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13.2 Defining New Units and Prefixes

A unit is specified on a single line by giving its name and an equivalence. Comments start with a ‘#’ character, which can appear anywhere in a line. The backslash character (‘\’) acts as a continuation character if it appears as the last character on a line, making it possible to spread definitions out over several lines if desired. A file can be included by giving the command ‘!include’ followed by the file’s name. The ‘!’ must be the first character on the line. The file will be sought in the same directory as the parent file unless you give a full path. The name of the file to be included cannot contain spaces or the comment character ‘#’.

Unit names cannot begin or end with an underscore (‘_’), a comma (‘,’) or a decimal point (‘.’). Names must not contain any of the operator characters ‘+’, ‘-’, ‘*’, ‘/’, ‘|’, ‘^’, ‘;’, ‘~’, the comment character ‘#’, or parentheses. To facilitate copying and pasting from documents, several typographical characters are converted to operators: the figure dash (U+2012), minus (‘-’; U+2212), and en dash (‘–’; U+2013) are converted to the operator ‘-’; the multiplication sign (‘×’; U+00D7), N-ary times operator (U+2A09), dot operator (‘’; U+22C5), and middle dot (‘·’; U+00B7) are converted to the operator ‘*’; the division sign (‘÷’; U+00F7) is converted to the operator ‘/’; and the fraction slash (U+2044) is converted to the operator ‘|’; accordingly, none of these characters can appear in unit names.

Names cannot begin with a digit, and if a name ends in a digit other than zero or one, the digit must be preceded by a string beginning with an underscore, and afterwards consisting only of digits, decimal points, or commas. For example, ‘foo_2’, ‘foo_2,1’, or ‘foo_3.14’ are valid names but ‘foo2’ or ‘foo_a2’ are invalid. The underscore is necessary because without it, units cannot determine whether ‘foo2’ is a unit name or represents ‘foo^2’. Zero and one are exceptions because units never interprets them as exponents.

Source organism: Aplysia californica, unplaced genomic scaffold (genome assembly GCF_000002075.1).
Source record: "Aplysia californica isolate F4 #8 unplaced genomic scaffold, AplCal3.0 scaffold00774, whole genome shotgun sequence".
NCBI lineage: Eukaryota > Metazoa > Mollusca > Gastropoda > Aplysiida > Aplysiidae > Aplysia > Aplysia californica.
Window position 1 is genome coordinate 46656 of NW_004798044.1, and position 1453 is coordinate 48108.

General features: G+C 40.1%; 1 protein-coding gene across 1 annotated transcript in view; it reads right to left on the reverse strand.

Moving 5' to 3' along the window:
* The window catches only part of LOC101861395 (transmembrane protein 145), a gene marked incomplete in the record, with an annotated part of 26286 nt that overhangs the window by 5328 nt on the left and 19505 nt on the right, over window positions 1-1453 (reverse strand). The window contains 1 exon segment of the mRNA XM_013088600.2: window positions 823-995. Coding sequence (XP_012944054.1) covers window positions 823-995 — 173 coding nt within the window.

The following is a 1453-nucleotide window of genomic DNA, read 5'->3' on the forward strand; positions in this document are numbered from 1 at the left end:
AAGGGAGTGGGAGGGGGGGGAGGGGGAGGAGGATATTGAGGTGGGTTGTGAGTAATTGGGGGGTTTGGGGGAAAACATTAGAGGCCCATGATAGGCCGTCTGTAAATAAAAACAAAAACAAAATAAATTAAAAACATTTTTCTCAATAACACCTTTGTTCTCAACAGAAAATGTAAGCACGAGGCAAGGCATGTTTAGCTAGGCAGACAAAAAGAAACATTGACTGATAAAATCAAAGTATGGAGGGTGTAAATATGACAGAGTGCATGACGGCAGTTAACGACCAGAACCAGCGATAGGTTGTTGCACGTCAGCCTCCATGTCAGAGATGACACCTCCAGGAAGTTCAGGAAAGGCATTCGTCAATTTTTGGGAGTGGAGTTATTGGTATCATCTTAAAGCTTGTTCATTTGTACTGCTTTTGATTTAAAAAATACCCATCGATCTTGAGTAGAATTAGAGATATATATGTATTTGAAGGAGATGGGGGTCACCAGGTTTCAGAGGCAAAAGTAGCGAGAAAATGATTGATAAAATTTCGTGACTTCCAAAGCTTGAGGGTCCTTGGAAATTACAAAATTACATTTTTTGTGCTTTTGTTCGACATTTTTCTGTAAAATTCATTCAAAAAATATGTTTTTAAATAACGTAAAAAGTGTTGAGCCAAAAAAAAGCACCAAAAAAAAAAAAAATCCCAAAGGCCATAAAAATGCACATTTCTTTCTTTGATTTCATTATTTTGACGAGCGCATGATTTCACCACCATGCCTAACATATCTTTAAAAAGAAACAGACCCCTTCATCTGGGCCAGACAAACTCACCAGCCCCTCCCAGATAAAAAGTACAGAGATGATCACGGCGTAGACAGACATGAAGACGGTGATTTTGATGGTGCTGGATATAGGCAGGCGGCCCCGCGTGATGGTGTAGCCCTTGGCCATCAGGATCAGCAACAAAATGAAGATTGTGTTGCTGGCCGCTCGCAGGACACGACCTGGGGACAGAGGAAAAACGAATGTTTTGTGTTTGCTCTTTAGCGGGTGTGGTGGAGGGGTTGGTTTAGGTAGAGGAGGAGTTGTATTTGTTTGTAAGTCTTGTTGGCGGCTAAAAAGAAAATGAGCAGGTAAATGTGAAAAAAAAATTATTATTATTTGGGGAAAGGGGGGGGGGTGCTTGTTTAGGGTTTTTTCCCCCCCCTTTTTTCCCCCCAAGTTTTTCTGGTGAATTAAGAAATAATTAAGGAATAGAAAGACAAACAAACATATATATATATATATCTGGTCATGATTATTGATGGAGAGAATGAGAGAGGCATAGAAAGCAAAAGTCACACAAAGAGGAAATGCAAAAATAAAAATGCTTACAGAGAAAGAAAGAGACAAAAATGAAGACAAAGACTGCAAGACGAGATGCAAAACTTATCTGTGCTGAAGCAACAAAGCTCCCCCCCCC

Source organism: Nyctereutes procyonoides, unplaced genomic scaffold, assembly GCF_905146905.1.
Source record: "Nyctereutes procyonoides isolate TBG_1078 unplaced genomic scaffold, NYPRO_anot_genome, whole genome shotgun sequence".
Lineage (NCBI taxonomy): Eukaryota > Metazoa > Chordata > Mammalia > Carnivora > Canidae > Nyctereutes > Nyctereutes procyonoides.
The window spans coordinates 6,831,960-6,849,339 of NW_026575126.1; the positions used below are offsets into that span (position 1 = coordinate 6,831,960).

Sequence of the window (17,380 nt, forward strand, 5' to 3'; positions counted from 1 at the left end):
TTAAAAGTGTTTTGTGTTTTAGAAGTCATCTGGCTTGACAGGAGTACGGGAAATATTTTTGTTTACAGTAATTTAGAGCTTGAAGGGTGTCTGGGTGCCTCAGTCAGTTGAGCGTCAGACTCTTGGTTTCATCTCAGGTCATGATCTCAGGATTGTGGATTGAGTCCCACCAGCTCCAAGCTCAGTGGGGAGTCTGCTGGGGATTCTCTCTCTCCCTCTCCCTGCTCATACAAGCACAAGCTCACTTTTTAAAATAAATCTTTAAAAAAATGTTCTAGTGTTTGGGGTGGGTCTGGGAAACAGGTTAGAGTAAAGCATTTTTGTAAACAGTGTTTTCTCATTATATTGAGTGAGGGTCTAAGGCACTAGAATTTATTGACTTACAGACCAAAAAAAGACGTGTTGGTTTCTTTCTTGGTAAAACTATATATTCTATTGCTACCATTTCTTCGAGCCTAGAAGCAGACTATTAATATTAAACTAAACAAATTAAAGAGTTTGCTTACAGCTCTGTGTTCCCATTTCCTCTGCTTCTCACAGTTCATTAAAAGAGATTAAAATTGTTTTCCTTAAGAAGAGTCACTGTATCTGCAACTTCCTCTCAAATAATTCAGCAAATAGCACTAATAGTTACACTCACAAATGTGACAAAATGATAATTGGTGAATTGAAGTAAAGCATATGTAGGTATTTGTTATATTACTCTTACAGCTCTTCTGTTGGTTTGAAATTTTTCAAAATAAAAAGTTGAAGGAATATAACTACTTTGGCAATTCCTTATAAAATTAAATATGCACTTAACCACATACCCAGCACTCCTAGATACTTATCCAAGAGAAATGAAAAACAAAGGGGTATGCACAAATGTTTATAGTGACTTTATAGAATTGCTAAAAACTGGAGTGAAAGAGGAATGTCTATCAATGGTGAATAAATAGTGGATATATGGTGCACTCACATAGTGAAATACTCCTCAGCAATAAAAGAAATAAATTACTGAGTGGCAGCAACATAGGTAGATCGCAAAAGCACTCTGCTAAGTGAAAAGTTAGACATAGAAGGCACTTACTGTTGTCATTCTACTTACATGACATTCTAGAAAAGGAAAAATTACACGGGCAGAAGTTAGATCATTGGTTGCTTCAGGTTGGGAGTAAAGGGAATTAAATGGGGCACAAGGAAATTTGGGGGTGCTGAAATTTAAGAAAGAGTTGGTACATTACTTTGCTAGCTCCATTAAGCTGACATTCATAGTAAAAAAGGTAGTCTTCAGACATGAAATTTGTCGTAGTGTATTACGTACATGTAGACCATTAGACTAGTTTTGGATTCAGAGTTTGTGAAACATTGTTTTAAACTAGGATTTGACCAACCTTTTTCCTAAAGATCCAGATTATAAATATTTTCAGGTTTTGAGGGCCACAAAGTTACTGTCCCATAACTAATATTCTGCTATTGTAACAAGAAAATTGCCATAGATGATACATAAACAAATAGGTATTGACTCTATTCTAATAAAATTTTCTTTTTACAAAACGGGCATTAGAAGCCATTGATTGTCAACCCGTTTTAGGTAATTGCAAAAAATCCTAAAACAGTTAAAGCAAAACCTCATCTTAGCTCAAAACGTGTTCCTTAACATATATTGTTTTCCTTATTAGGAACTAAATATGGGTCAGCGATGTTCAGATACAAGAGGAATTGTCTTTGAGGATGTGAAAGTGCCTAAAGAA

You could define nitrous oxide as

N2O     nitrogen 2  + oxygen

but would need to define nitrogen dioxide as

NO_2    nitrogen + oxygen 2

Be careful to define new units in terms of old ones so that a reduction leads to the primitive units, which are marked with ‘!’ characters. Dimensionless units are indicated by using the string ‘!dimensionless’ for the unit definition.

When adding new units, be sure to use the -c option to check that the new units reduce properly and that there are no circular definitions that lead to endless loops. Because some errors may hide other errors, you should run units with the -c option again after correcting any errors, and keep doing so until no errors are displayed.

If you define any units that contain ‘+’ characters in their definitions, carefully check them because the -c option will not catch non-conformable sums. Be careful with the ‘-’ operator as well. When used as a binary operator, the ‘-’ character can perform addition or multiplication depending on the options used to invoke units. To ensure consistent behavior use ‘-’ only as a unary negation operator when writing units definitions. To multiply two units leave a space or use the ‘*’ operator with care, recalling that it has two possible precedence values and may require parentheses to ensure consistent behavior. To compute the difference of ‘foo’ and ‘bar’ write ‘foo+(-bar)’ or even ‘foo+-bar’.

You may wish to intentionally redefine a unit. When you do this, and use the -c option, units displays a warning message about the redefinition. You can suppress these warnings by redefining a unit using a ‘+’ at the beginning of the unit name. Do not include any white space between the ‘+’ and the redefined unit name.

Here is an example of a short data file that defines some basic units:

m       !               # The meter is a primitive unit
sec     !               # The second is a primitive unit
rad     !dimensionless  # A dimensionless primitive unit
micro-  1e-6            # Define a prefix
minute  60 sec          # A minute is 60 seconds
hour    60 min          # An hour is 60 minutes
inch    72 m            # Inch defined incorrectly terms of meters
ft      12 inches       # The foot defined in terms of inches
mile    5280 ft         # And the mile
+inch   0.0254 m        # Correct redefinition, warning suppressed

A unit that ends with a ‘-’ character is a prefix. If a prefix definition contains any ‘/’ characters, be sure they are protected by parentheses. If you define ‘half- 1/2’, then ‘halfmeter’ would be equivalent to ‘1 / (2 meter)’.

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